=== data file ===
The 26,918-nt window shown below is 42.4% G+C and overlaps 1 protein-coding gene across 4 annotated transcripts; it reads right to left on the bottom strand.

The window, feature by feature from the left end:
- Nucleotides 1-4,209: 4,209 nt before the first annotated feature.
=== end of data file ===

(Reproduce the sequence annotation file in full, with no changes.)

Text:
The 26,918-nt window shown below is 42.4% G+C and overlaps 1 protein-coding gene across 4 annotated transcripts; it reads right to left on the bottom strand.

The window, feature by feature from the left end:
- Nucleotides 1-4,209: 4,209 nt before the first annotated feature.